Significant disruptions in supply chains increased for many industries in 2021 and there is no indication that these disruptions will be decreasing anytime soon. This means American manufacturers and distributors are facing increased pressure from customers to deliver product within promised deadlines. Many companies were initially reluctant to file lawsuits in the early phases of the COVID-19 pandemic to enforce contract terms and most U.S. courts reduced or suspended altogether regular court functions in 2020 and the early portion of 2021.
With the COVID-19 pandemic entering its third year, businesses have lost patience with the shortages that have crippled them for two years and the threats of litigation and the filing of commercial litigation has seen an uptick in the past several months. Many companies are no longer willing to “wait their turn” for goods and services that were promised to be delivered months or even over a year ago.
Companies should now be prepared to face claims from their customers for missed delivery deadlines and for product shortages. Defending such claims requires companies to review their important business relationships – even long-standing ones – and revise contracts when possible to avoid promising too much. Most importantly, if customers begin making threats of filing lawsuits or arbitration claims, consult with your business attorney as soon as possible to see if effective defenses can be developed and asserted before a lawsuit is filed. Timing is everything in business and in litigation.
Make sure you discuss the pre-litigation steps you intend to take with your experienced litigation counsel.
There has also been a significant rise in the number of hacking and phishing schemes perpetrated against non-public companies and businesses in the U.S. The range and depth of these schemes varies, but even a simple phishing scheme – if successful – can result in claims by your customers and suppliers for breach of contract or violation of state privacy laws. One of the most common phishing schemes begins with an e-mailed request by a long-time supplier to change how its invoices are paid. Of course, the source of the request is not the actual supplier, but somebody who has cleverly made their phishing e-mail look authentic. It’s so easy for a busy company to inadvertently fall victim to this scheme, and if successful, the phisher keeps issuing fake invoices from different suppliers until the ruse is discovered. There are dozens of variations on this scheme – most require no actual hacking of the company’s files – just a fake e-mail address and maybe a phone call.
A more sophisticated cyber-attack – usually initiated far from the reach of U.S. police – does require the hacking of the company’s computer systems and files. This can often be accomplished faster than you might expect; the hacker only has to find access through a single vulnerable point in order to take control of the company’s systems and confidential files, including financial data and customer information. Hackers then lock you out of your systems and threaten the public release of your highly confidential information if a ransom is not paid. Managing cyber-crime incidents – while they are ongoing – and then promptly addressing claims that may result from the possible release of personal information, or for the expenses and damages that customers and suppliers may incur as a result of the incident, is critical to a company’s reputation and, in some instances, even its survival.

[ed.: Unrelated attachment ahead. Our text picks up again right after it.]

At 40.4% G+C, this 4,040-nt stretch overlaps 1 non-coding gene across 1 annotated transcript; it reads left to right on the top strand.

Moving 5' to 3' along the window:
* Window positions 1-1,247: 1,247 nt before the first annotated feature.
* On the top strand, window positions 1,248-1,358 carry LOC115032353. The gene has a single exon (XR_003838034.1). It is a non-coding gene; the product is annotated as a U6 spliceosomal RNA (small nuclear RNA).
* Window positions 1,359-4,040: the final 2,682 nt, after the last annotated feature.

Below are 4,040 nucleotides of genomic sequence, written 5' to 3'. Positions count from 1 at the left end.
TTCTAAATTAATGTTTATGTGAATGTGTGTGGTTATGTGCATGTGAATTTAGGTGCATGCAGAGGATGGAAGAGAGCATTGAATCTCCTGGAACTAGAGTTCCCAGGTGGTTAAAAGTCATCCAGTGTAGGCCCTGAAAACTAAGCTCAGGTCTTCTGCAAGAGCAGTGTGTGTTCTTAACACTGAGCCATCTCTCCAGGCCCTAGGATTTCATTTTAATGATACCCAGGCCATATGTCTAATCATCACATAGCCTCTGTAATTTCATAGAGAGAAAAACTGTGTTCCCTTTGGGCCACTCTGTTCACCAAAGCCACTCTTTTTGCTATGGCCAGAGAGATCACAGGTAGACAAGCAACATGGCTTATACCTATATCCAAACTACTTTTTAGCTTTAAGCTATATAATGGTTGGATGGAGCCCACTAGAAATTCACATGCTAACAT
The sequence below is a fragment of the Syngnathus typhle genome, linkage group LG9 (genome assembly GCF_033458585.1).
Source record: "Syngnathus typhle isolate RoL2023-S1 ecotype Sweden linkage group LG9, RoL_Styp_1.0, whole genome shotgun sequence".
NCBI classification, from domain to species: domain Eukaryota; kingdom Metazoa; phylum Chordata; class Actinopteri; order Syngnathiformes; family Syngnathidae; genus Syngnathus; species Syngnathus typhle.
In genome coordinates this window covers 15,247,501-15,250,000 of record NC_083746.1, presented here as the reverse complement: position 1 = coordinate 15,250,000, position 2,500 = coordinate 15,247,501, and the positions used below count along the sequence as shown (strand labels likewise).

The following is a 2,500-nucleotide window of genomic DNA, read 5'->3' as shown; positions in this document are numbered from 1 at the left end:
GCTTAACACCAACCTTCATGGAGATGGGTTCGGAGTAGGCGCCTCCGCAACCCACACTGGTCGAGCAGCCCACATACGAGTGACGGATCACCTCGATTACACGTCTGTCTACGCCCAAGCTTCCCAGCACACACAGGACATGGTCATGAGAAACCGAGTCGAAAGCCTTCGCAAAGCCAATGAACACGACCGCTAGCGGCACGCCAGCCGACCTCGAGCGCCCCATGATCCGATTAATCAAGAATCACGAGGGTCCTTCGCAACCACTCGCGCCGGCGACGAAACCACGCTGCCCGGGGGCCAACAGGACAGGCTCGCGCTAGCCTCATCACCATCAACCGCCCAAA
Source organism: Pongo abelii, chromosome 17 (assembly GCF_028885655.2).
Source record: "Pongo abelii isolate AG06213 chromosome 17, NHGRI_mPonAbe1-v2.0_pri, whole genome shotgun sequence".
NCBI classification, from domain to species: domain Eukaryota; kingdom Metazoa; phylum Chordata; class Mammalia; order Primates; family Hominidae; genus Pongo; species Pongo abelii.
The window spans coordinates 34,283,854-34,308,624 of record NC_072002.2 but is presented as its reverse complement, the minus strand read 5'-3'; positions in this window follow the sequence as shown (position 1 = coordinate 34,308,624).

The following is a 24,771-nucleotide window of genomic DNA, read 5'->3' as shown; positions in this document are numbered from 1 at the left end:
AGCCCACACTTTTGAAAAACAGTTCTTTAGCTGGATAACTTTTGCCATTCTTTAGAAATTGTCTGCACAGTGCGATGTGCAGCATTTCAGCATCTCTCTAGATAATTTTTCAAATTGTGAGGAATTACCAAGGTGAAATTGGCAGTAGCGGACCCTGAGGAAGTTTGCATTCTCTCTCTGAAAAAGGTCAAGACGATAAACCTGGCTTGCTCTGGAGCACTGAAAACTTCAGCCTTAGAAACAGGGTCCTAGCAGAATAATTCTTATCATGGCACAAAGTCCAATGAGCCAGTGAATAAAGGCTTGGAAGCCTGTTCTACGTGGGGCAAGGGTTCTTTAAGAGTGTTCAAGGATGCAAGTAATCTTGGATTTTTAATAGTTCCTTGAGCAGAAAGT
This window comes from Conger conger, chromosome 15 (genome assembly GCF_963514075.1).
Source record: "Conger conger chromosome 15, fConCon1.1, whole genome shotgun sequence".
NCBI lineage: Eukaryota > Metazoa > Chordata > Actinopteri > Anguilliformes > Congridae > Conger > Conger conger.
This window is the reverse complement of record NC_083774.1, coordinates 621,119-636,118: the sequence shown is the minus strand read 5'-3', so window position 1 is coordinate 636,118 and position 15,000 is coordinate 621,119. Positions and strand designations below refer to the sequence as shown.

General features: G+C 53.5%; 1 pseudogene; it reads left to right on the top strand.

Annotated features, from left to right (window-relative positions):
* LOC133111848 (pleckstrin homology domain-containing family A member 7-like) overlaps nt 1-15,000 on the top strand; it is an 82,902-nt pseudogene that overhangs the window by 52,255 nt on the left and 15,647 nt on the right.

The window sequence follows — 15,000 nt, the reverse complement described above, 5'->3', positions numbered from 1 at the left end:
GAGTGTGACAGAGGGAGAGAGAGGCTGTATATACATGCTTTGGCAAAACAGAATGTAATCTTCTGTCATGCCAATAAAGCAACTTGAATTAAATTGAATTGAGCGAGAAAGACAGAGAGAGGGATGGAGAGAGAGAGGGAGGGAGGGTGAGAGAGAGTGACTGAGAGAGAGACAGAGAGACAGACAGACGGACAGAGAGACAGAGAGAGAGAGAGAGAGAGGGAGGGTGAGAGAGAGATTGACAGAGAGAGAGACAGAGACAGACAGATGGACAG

Make sure your company is prepared to defend both cyber-attacks and the claims that quickly follow.
A very tight job market means that companies will continue to lose valuable employees to competitors. Such departures also put critical customer and supplier relationships at risk, as well as create the potential for the disclosure of confidential information. Companies have traditionally sought to protect the “poaching” of their employees through employee “Non-competition, Non-solicitation and Confidentiality Agreements.” Lawsuits to enforce such agreements are on the rise in the U.S. but the states don’t have a uniform approach to the enforcement of such contracts after an employee departs. And perhaps because of the pandemic, some courts are looking less favorably on the enforcement of such contracts. A host of factors will impact whether a court will enforce your former employee’s promise to not join a competitor and to not solicit the customers he called on for you. The time for assessing these factors is before the employee departs. An annual review of your employee “non-compete/non-solicitation” agreements and the company’s practices with respect to protecting customer relationships and confidential information is absolutely necessary in 2022, especially since some states are implementing restrictive new legislation and penalizing companies for non-compliance. Such a review and potential changes to company practices and employee contracts should be conducted with the help and advice of your attorneys to ensure a court will recognize and enforce employee commitments.
Please reach out to your Masuda Funai relationship attorney or one of the attorneys in the Firm’s Litigation Department for more information on any of these topics or litigation issues.
©2022 Masuda, Funai, Eifert & Mitchell, Ltd. All rights reserved. This publication should not be construed as legal advice or legal opinion on any specific facts or circumstances. The contents are intended solely for informational purposes and you should not act or rely upon information contained herein without consulting a lawyer for advice. This publication may constitute Advertising Material.